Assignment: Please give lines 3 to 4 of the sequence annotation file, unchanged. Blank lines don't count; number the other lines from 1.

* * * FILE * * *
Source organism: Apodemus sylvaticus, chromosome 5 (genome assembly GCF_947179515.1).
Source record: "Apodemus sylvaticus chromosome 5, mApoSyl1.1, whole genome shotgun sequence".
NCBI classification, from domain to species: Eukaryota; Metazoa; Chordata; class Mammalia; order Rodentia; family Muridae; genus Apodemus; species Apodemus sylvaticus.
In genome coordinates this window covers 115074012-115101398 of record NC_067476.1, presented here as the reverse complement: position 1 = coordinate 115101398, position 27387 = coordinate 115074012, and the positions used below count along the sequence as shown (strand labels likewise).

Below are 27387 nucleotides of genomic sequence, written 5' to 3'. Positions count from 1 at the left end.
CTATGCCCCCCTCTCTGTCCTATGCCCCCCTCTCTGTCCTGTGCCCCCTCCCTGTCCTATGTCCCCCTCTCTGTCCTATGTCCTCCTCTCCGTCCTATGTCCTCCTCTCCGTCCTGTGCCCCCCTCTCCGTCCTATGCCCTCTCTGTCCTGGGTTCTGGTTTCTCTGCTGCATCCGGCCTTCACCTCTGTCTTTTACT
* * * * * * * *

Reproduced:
NCBI classification, from domain to species: Eukaryota; Metazoa; Chordata; class Mammalia; order Rodentia; family Muridae; genus Apodemus; species Apodemus sylvaticus.
In genome coordinates this window covers 115074012-115101398 of record NC_067476.1, presented here as the reverse complement: position 1 = coordinate 115101398, position 27387 = coordinate 115074012, and the positions used below count along the sequence as shown (strand labels likewise).